The present review was conducted according to the Preferred Reporting Items for Systematic reviews and Meta-Analyses (PRISMA) guidelines and recommendations. Electronic searches were performed using MEDLINE/EMBASE from January 1996 to September 2019. Two strategies were used to systematically search and identify immunohistochemical and proteomic biomarker studies of CCA using the following search terms; Cholangio* OR Bile duct* OR Biliary tract OR Klatskin AND Cancer OR Adenocarcinoma AND Immunohistoch* as well as Cholangio* OR Bile duct* OR Biliary tract OR Klatskin AND Cancer OR Adenocarcinoma AND Proteome OR Proteomics. The search strategy included all types of CCA biomarker studies (i.e., diagnostic, prognostic, predictive biomarkers, as well as those comparing biomarkers between other liver tumors and disease states). The search identified 4560 studies. The PRISMA flow diagram shown in Figure 1 depicts the search strategy and the two main search phases of this systematic review. Three authors (Imeshi Wijetunga (I.W), Laura E. McVeigh (L.E.M) and Antonia Charalambous (A.C)) were involved in phases 1 and 2 of the screening and data extraction according to the agreed protocol. Any queries were resolved by discussion among I.W., L.E.M., and A.C.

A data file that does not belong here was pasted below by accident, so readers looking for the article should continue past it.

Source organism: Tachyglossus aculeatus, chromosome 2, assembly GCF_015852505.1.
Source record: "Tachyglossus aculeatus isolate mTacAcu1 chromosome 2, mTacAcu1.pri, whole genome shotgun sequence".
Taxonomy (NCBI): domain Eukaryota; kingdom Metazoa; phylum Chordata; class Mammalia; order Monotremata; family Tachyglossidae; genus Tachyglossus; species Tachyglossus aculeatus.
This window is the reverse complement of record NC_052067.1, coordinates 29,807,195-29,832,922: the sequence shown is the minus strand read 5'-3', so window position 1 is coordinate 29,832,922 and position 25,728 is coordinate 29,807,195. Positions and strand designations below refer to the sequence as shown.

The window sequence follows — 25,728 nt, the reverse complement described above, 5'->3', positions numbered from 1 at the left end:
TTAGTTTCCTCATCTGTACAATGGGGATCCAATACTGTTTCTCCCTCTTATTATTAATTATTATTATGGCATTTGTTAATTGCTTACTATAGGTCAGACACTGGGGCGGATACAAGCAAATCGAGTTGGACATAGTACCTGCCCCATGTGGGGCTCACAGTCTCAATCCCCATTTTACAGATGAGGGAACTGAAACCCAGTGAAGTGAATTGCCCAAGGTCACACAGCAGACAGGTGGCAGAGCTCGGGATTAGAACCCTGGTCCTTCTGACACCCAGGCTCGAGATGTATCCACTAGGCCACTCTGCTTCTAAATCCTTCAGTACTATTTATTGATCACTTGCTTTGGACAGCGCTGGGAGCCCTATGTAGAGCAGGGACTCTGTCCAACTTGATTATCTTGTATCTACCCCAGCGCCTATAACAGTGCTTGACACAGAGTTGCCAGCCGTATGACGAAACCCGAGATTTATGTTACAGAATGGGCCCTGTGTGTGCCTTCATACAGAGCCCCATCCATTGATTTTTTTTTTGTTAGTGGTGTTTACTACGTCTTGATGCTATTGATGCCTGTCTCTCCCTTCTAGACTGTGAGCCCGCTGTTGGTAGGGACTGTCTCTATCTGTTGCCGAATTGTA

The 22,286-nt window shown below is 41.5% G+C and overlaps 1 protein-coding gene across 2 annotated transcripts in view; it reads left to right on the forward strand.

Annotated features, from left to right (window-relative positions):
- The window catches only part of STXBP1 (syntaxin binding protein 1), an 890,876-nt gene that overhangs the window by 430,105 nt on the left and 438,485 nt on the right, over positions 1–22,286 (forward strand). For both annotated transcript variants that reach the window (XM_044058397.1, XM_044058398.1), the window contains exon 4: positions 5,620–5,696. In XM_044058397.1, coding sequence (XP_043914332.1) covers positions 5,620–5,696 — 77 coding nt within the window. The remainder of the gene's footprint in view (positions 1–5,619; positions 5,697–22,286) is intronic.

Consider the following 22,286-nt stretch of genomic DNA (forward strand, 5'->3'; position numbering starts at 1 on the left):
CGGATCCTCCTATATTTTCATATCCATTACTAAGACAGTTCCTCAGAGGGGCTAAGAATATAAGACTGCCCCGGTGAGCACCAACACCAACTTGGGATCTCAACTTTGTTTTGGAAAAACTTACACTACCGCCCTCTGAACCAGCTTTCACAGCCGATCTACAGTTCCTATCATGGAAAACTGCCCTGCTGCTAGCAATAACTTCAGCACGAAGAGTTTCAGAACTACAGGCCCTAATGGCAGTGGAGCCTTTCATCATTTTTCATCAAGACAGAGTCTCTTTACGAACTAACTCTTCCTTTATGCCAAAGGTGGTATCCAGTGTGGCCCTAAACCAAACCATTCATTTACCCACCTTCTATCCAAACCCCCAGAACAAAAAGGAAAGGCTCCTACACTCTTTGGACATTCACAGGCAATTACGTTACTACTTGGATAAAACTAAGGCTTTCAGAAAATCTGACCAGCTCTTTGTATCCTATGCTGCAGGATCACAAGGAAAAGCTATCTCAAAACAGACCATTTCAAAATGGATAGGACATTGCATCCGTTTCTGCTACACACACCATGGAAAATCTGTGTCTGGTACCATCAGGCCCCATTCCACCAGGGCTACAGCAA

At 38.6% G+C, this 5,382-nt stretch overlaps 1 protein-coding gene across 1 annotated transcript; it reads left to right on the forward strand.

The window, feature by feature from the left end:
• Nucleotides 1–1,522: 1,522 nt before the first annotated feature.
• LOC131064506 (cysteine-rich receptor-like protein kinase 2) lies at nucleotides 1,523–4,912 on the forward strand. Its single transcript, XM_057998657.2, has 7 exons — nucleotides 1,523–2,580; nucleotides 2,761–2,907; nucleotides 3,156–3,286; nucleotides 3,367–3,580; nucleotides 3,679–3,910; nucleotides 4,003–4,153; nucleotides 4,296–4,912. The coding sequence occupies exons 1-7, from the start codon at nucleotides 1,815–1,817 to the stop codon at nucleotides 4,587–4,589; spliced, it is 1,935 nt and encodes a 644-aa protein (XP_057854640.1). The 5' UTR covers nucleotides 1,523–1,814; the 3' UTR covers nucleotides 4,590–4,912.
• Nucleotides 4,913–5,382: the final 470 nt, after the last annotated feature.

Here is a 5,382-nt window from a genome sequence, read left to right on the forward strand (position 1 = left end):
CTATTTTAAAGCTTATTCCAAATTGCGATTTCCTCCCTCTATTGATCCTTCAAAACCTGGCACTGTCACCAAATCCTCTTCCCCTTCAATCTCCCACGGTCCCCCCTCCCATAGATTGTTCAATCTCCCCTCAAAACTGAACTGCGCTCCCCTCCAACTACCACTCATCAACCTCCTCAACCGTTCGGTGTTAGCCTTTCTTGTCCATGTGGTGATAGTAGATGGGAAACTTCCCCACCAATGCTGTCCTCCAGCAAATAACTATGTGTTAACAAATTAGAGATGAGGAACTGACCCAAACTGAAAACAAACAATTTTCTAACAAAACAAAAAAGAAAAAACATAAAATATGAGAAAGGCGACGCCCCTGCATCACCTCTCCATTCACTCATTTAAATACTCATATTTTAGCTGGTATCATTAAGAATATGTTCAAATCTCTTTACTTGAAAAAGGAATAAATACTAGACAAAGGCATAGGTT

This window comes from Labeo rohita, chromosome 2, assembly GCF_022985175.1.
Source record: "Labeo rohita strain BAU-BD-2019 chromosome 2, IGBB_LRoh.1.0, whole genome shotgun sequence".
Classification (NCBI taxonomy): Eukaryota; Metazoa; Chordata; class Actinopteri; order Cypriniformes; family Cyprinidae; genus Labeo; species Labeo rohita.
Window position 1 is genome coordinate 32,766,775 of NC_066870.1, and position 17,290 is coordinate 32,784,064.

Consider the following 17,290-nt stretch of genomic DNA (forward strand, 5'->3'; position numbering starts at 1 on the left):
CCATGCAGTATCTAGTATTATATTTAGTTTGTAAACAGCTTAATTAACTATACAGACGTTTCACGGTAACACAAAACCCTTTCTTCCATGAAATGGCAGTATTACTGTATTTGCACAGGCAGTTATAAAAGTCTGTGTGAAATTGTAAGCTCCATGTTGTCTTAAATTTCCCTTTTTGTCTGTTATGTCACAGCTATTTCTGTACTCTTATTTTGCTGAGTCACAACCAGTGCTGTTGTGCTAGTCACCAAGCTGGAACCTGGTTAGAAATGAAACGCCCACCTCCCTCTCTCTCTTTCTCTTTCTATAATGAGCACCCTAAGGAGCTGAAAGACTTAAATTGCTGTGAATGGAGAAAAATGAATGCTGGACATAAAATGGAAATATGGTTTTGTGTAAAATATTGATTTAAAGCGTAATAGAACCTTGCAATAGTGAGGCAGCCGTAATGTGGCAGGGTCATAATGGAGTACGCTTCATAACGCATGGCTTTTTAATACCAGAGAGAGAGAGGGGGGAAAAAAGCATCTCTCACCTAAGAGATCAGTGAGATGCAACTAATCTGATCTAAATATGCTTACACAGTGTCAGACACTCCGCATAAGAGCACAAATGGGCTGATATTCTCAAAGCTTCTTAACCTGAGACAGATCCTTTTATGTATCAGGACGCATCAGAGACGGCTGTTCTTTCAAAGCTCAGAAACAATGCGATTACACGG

2.2. Selection Criteria